Strange thing is that at least one a week, I see a Coca Cola truck stacked with soft drinks,airside replenishing vending machines. Consistency? I think not.

Temps
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Old 10th Aug 2008, 15:27
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Just out of interest, if one was to freeze a liquid, would that still be in violation of the security edict?
I think that one's been tried, and it didn't work. If you're just after water, take an empty bottle in your carry-on and fill it at an airside water fountain. Anything else is more problematic.
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Old 11th Aug 2008, 03:17
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Leathermans tool

A few years ago I had a multi tool confiscated at Brussels. I'd forgotten it was in my hand baggage- got it back when I returned there the next week. A couple of years later I was going thru Geneva airport and found they sold Leathermans, Swiss army knives in duty free. When I asked was told it complied with FAA regs - blade less than 4 inch long. This was pre 9-11 but I believe the same items are still for sale at Geneva.
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Old 11th Aug 2008, 05:02
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AAA737300BF wrote

Show your crew ID, make sure you are who you pretend to be (ex. give an electronic fingerprint), no further need for security checks on that person, open the doors, work.
A good idea.

But, think of it from the airports perspective (over my part of the world the airport is responsible for screening). Flightcrew make up at a guess 1% of the aircraft "passengers". It's a lot cheaper just to dump this 1% in with the other 99% than have a separate screening process. If you want it to happen you need to show some cost benefit, or it needs to be mandated by govt. or whoever the authority is.

I work at an international terminal (as a security officer), most of the crew I deal with are foreign. Are you suggesting a worldwide database of pilots. I can't see that being easily implemented. While I'm sure most flight crew pose no security risk at all, if you were currently parked between a Georgian and a Russian flight that were using the same departure lounge would you feel more comfortable knowing that the crews were screened. OK maybe a bit far fetched, but I'm surprised there isn't more industrial sabotage in the airline business.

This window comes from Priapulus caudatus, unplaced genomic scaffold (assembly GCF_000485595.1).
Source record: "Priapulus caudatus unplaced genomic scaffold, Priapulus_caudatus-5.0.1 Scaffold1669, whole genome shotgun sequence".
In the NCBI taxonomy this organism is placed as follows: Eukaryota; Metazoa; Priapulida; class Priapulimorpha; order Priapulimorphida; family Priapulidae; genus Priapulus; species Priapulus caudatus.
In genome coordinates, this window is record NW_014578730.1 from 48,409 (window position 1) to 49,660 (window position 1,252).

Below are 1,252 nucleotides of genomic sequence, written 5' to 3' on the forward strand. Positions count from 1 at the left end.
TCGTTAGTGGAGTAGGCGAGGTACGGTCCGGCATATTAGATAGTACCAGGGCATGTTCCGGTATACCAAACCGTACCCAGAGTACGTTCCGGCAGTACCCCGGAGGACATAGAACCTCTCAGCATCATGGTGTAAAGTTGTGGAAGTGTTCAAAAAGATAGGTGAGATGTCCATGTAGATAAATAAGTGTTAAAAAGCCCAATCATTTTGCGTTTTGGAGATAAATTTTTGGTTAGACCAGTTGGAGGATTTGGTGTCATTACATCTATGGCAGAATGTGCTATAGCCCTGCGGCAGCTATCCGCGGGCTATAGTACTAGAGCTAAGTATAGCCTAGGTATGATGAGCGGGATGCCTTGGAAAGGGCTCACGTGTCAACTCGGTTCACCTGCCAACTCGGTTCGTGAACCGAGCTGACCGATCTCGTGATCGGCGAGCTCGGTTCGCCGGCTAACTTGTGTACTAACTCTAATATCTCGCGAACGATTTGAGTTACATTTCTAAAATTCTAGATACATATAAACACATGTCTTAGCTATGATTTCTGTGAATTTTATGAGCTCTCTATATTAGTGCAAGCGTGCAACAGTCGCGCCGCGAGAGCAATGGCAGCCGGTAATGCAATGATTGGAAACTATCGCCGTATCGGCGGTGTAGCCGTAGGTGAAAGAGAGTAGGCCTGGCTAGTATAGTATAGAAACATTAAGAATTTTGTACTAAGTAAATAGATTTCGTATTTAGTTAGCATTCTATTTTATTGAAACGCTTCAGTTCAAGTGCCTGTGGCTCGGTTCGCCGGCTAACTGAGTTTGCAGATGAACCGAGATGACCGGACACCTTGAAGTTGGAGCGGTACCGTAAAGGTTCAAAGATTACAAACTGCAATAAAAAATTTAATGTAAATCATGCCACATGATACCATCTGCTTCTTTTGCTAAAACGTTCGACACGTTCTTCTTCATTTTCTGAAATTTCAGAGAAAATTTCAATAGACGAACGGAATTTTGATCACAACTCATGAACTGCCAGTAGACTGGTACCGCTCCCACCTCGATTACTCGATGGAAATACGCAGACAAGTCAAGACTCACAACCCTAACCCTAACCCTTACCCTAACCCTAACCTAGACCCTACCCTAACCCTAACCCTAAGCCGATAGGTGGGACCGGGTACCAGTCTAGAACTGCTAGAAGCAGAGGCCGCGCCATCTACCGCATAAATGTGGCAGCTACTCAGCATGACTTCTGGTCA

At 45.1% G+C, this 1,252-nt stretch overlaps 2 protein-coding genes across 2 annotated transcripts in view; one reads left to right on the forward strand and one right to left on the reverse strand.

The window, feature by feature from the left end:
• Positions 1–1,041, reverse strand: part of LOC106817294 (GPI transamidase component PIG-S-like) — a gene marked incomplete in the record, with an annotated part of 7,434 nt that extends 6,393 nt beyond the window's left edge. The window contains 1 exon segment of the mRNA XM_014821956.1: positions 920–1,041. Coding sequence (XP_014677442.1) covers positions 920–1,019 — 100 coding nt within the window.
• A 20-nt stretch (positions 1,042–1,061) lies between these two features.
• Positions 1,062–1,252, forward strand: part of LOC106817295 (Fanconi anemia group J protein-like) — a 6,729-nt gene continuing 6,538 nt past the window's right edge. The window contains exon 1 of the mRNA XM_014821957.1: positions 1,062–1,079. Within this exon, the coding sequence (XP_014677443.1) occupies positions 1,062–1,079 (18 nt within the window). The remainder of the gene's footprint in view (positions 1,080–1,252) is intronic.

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Old 11th Aug 2008, 10:02
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Tempsford, that reminds me of situation we had to deal with.

Sending a crew and spanner monkey (sorry engineers!) to an aircraft with a tech problem. the engineer wasnt allowed to take his tooling as carry on, due to the "security risk" so checked it to save aggro and get the job done.
Of course the equipment didnt make the flightand was due to be sent on the next scheduled service out. which didnt make it either. the crew and engineer had to sit for 3 days which defeated the object of sending the crew and engineer out to ferry the aircraft back.
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Old 11th Aug 2008, 17:44
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Oh wise one that wears his shreddies outside his tights.

I am sure that I speak for the majority of the UK Aircraft Maintenance Engineers when we say that we look forward to supporting your next AOG.
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Old 12th Aug 2008, 17:38
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ICTS - disgusting, dangerous, drug ridden bunch!

Firestorm:

The thing that makes me laugh about airport security (certainly at Birmingham where I fly from) is who more closely resembles the profile of the terrorists? me, middle class privately educated white boy, or 'them' (nicknamed The Gestapo) Asian poorly educated, can barely speak English and have to pray 5 times a day? Call me racist, and see if I care.
Absolutely spot on! I was THINKING this, but didn't think I'd get away with writing it on PPRUNE. You did, there's some chance for us still.
Us the professionals, the airline pilots, the crews - not the TERRORISTS as we are being viewed every day by those earthbound misfits, mistakenly called security.
Security my a*se! As I wrote before, we've all seen the programme on ICTS on telly, what a dirty/corrupt, drug ridden bunch! Yuck
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Old 12th Aug 2008, 17:53
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We are now even having full cans of engine and hydraulic oil held in the vans used to support aircraft confiscated at security points
We had that at a certain south-west airport,(stores accomodation was 'landside') but a letter from the 'boss' saying it was essential for aircraft maintenance duties, and quoting the same reference as crew are allowed from D of T did the trick.

ttfn